Column | Dec. 8

Jagged little pill

I have a friend whom I consider to be very popular on campus. People are always coming to visit him while he’s working, and he tends to be “in the know” about upcoming social events at a level that I cannot even begin to approach. One day, I noticed that he was a little bit quieter than usual. Because I saw papers scattered all around him, I initially assumed that he was working hard and had no time for distractions. But then, he stopped working, looked up at me, and said in a soft and unassuming voice, “I don’t know why I feel so lonely. It’s like no matter how much I do, I still feel like I’m not close to anyone really.” I consider myself to be able to comfort friends when they are upset, but I was speechless. I just looked at him with pity because I have been there before. I just never thought loneliness was a battle that he was struggling to overcome. Now I’m starting to observe people differently.

How is it that a person can be heavily involved in a wide range of activities and be a constant fixture on the social scene, yet still feel lonely? I thought that if a person has connections in many different circles within the Princeton community, then he or she could always get in touch with someone at any time of the day. The probability for being able to meet up with people is much higher. But I tend not to think this way anymore. Friends who live in the same hall can go a week or even more without seeing each other. Dinner dates booked weeks in advance can suddenly be canceled an hour before the scheduled time. Inside the Orange Bubble, we all live in our own individual bubbles. We navigate our day-to-day lives based on meetings, classes, studying, eating and, for some of us, sleeping. Just because a person is well-known on campus through extracurricular activities does not mean that this person has a deeper connection to people that extends beyond planning conferences or study breaks or writing sponsorship proposals. At a basic level, we all just want someone to care about us. Someone who gets in contact with us for the sole purpose of asking how we are doing. At times this need is overlooked. But I’ll be the devil’s advocate and say that it’s not like the other person is making a conscientious effort not to ask about your mood; sometimes things are time-sensitive. People need to move quickly and sometimes this pace comes at the expense of others.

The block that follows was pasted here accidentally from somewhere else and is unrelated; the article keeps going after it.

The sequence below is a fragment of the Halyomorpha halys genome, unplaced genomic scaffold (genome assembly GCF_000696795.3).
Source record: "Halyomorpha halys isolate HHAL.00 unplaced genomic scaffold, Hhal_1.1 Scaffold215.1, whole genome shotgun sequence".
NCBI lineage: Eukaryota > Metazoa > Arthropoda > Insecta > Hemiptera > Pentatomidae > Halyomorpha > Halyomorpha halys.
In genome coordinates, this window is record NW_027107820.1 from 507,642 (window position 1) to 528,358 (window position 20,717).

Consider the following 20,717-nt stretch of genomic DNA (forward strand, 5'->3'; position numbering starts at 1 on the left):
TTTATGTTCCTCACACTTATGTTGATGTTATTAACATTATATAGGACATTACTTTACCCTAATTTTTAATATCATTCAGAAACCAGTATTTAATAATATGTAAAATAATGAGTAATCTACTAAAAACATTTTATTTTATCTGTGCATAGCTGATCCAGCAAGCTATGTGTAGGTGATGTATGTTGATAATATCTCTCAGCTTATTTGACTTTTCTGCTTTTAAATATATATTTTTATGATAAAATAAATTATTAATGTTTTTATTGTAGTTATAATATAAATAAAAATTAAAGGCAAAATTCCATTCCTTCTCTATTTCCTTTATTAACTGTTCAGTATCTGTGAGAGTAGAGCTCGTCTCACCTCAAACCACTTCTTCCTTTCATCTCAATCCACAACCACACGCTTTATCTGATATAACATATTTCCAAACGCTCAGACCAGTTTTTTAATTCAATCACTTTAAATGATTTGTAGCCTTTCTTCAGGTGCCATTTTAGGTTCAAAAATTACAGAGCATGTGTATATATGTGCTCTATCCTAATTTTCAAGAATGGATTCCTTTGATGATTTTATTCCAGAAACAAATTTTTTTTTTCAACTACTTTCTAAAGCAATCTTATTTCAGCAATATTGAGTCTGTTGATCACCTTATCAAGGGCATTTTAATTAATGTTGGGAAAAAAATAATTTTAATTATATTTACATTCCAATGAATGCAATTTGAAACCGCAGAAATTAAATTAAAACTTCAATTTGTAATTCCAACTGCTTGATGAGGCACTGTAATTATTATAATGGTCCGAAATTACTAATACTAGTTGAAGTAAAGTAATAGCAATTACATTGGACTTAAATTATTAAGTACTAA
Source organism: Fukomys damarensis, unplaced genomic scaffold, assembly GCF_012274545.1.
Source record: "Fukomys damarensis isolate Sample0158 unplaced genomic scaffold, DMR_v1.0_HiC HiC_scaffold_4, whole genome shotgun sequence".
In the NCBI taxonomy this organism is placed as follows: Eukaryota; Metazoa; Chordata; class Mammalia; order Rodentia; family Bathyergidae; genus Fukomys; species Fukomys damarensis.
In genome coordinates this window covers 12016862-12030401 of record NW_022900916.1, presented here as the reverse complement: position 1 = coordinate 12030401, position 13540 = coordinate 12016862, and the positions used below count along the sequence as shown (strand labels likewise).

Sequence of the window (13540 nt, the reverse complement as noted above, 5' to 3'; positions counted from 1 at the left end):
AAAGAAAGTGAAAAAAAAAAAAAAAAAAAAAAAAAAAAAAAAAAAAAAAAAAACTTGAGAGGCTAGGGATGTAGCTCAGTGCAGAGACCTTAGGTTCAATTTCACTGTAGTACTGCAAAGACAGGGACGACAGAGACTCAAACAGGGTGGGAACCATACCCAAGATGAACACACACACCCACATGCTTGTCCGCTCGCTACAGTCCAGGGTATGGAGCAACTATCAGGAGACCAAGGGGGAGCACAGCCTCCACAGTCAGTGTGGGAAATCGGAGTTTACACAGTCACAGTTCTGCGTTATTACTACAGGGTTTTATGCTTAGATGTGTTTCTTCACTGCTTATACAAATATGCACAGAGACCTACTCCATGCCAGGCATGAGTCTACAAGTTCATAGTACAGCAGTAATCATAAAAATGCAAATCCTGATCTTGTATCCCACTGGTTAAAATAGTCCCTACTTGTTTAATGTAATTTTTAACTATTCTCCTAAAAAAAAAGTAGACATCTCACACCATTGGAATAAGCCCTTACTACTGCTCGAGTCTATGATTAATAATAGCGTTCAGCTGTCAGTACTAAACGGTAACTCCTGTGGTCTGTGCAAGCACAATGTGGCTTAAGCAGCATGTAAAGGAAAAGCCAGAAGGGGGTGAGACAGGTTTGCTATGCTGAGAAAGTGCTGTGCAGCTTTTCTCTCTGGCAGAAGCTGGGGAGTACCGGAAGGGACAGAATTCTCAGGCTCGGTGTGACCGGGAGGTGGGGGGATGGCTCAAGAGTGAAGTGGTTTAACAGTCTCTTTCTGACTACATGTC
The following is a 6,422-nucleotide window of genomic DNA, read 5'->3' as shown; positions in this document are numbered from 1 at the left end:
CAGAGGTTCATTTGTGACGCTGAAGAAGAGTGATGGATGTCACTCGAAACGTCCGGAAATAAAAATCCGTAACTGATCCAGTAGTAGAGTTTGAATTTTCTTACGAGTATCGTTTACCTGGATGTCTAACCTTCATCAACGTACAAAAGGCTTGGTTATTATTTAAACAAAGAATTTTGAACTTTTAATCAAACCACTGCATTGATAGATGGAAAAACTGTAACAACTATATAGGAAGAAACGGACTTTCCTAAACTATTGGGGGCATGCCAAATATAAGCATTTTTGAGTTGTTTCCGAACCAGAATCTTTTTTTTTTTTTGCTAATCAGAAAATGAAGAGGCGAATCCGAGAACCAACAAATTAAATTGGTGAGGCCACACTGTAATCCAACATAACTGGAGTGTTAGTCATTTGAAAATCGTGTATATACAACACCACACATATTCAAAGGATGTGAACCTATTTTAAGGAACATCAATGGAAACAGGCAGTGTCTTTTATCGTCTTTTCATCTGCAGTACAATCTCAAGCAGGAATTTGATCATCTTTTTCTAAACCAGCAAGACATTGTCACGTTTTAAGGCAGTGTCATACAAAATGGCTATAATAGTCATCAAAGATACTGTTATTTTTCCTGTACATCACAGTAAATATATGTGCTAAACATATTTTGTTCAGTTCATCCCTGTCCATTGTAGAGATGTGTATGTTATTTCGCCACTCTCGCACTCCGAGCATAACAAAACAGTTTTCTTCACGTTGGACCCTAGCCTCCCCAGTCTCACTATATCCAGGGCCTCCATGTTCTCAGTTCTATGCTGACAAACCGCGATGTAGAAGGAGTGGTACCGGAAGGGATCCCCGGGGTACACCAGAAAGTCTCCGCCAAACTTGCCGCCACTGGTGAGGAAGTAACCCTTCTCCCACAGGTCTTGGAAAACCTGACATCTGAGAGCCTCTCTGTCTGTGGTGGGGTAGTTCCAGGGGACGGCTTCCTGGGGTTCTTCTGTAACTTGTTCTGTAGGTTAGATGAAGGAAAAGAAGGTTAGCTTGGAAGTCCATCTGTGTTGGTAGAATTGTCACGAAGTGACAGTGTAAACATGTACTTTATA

The hookup culture has been one of the most controversial topics in recent years. I do not intend to take a position on it because everyone is entitled to either partake or refrain from this part of Princeton’s social scene. However, I have had several friends who actually despise themselves, not because they hooked up with other people and hated it, but because they could not be like everyone else and just enjoy it. Some people just don’t do well with transient interactions even when they force themselves to engage in them. Some people yearn for intimacy on a continual basis.

I think that it is extremely difficult to confess to anyone — even yourself — that you are lonely. Often, the more you try to hide from it, the more jaded you become. You are conscious of your time and other people’s time, and that might influence you from ever reaching out to anyone on a more personal level. I will never know why my friend chose to share his feelings with me specifically, but I’m glad that he did. It made me wonder if there are others like him who feel the same way. I wonder if others sit down and spend exorbitant amounts of time trying to rationalize their feelings until they feel better about themselves. For instance, a person might ask, “Why do I feel lonely when there are countless events every day going on where I can meet people?” They can spend so much time trying to find the answer to “why” rather than trying to understand “how” he or she came to feel this way. Whatever it is, I know that my friend, as well as others, will make it through. But even so, the fact that the sentiment is there makes navigating this portion of life a jagged little pill to swallow.

Morgan Jerkins is a comparative literature major from Williamston, N.J. She can be reached at mjerkins@princeton.edu.

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